That said, Romney was on NBC last night, and man did he look horrible. Even with the makeup. Also, after watching that interview, I'm not so sure Romney's conventional electoral credentials are as good as folks say. He's an incredibly peevish, small man. In fairness, he's on the back end of a disastrously humiliating week, but on NBC last night it seemed like assumptions about Romney gravitas are driven more by a contrast with folks like Bachmann than anything intrinsic about Romney.

  2. Yep. Delivery was very weak.

    The "lets work together' stuff -- good lord. "Win the Future/Built to Last" -- he has lost all credibility on that. You could see how much Chu loved to hear about increased oil and gas leases.

    Just like W and his other neocon friends, but inverted. They, for the life of them, couldn't find and kill the bad man who hurt us but beat up everybody else instead. Obama seems unable to name the bad thing that put us into recession: wall street and the banks.

    Preet Bhara for President!

  3. I just heard on Fox News that if you take the text of the speech and put it into Google translator, translate it to Kenyan and then translate it back to English, it makes no f@#king sense.

  4. I thought the speech was pretty damn good for its purpose (campaign kickoff). He didn't explicitly talk economic recovery, but the tone was optimistic, and paints Republicans into the awkward corner of trying to say how bad things are.

    On Iran, he gave his tough line ('nothing off the table') and moved on. I think he was trying to tamp it down as a GOP campaign issue.

    @CSH - re 'I inherited,' I think the polling shows that people actually tend to buy that argument, so Obama is just reinforcing what's already out there. On taxes, it wasn't just 'class warfare' in general - he zeroed in directly on Mitt, who does not carry wealth with grace or style.

    Mitch Daniels did about as well as he could with the bad hand dealt him. He came off as rather an old style sensible shoes Republican. I don't know how well that played with the Fox/Rush base, but to centrists he might have just underlined how lame the GOP field is.

  5. First, I want to congratulate myself for successfully getting into the Comments section without freezing my computer for the first time in weeks. (Has anyone else had that problem?)

    Second, I think Obama needs to explain his disagreements with the Republicans on economic policy more explicitly. By not talking about deficits at all, he leaves himself open to attacks that he's ignoring a vital issue. He needs to say that deficits are important and must be addressed eventually, but unemployment is more important and more urgent. Reducing unemployment, by getting people off unemployment insurance and onto the tax rolls, will move a long way toward reducing the deficit; addressing the deficit through budget cuts will undermine the recovery (just as the Europeans are now driving themselves back into recession with their austerity programs), will make unemployment worse, and therefore may not even reduce the deficit.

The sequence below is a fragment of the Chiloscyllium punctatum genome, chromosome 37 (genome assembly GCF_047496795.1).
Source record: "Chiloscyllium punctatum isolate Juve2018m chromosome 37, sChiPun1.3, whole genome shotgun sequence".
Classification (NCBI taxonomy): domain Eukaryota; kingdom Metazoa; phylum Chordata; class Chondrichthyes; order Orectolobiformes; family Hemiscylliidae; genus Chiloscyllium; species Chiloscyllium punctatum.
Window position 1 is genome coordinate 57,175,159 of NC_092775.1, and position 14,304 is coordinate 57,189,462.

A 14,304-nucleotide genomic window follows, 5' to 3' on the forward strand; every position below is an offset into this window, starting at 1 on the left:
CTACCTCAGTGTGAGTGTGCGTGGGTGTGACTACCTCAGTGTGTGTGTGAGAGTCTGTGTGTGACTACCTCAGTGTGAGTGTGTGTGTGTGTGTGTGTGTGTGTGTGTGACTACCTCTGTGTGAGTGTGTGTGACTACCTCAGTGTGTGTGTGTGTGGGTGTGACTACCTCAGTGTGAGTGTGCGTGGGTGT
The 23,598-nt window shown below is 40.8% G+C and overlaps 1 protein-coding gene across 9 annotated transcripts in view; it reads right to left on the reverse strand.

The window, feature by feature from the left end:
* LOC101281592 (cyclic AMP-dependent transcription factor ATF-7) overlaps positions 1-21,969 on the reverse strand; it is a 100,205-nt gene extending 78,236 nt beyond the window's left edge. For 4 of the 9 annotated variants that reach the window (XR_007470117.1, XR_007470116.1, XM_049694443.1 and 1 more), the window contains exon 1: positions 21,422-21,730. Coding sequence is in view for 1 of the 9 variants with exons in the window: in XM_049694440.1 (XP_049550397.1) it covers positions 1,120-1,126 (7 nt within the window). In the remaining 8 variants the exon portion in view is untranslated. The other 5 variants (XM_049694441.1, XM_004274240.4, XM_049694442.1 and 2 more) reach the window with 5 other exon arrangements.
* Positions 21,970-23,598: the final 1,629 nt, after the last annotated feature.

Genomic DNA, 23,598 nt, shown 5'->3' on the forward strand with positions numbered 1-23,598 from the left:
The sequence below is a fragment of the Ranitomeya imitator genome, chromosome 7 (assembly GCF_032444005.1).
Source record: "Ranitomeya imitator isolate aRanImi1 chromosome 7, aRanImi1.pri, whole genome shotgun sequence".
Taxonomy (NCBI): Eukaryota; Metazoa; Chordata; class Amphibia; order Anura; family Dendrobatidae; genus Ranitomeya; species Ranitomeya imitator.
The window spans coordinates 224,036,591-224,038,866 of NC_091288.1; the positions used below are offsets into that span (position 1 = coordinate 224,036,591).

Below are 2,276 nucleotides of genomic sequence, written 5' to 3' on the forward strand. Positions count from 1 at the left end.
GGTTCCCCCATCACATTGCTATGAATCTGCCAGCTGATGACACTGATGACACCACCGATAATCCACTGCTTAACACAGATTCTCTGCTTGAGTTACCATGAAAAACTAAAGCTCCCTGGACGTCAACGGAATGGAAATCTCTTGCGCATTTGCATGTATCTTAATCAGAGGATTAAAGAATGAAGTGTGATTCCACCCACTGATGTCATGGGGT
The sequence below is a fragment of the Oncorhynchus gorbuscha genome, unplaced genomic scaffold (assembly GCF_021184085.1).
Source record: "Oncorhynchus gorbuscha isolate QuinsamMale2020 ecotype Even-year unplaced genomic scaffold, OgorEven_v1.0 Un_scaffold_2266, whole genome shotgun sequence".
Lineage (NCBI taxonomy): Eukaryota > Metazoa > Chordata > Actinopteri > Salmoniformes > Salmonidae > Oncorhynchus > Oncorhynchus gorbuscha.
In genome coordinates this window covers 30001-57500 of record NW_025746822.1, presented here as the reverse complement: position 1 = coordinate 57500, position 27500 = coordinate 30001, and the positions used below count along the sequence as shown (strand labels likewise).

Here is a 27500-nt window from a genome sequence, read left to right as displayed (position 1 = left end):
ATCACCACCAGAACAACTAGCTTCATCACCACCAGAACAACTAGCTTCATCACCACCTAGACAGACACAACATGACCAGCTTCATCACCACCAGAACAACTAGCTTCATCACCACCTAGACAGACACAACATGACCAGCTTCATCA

1. On your first point, yes, I've also had that problem, but not recently.

      On your second, Obama will get explicit on the campaign trail and in the debates. The SOTU speech is not the place to do that.

      I found his delivery a bit stiff, but then again, he can be a bit stiff. I liked his ideas about shared sacrifice, although from a practical point of view he really didn't mean everyone will sacrifice now, only the wealthy will. He talked about tax reform, but ran roughshod over it as he proposed changes to the tax code to make it more complicated, not less. I also liked -- and it appears I'm the only one -- his appeal to the Beltway crowd to unify like the military does. While no one would expect that level of cohesion among partisans trying to govern, it nonetheless reiterates what he's been saying all along, and what will have to happen if anything is going to get done, around working together. By saying early that he'd work with "anyone in this room," he quickly dispensed with the idea that he or anyone thinks the Republicans would work with him. The battle lines are drawn; the artillery is being wheeled in; the strategy is being telegraphed. Depending on who gets the GOP nod, Team Obama will wage a political shock and awe campaign designed to rip every attack, parry, counter-attack, and tactic employed by his opposition. He is a master campaigner, a skilled politician, and, really, the only sane person running for president. He'll win hands down.

    2. I agree that it's a major mistake not to talk about the deficit. Unfortunately, by some unspoken agreement, few politicians besides Ron Paul are talking about it. And while no one talks, it grows.

      I have strong doubts that extra deficit spending can efficiently put people back to work. That's one issue with the stimulus that the GOP hammered Obama with--that there weren't many jobs created for the size and amount of debt taken out. The GOP is handed same issue with any other jobs plan except a highly focused, efficient one.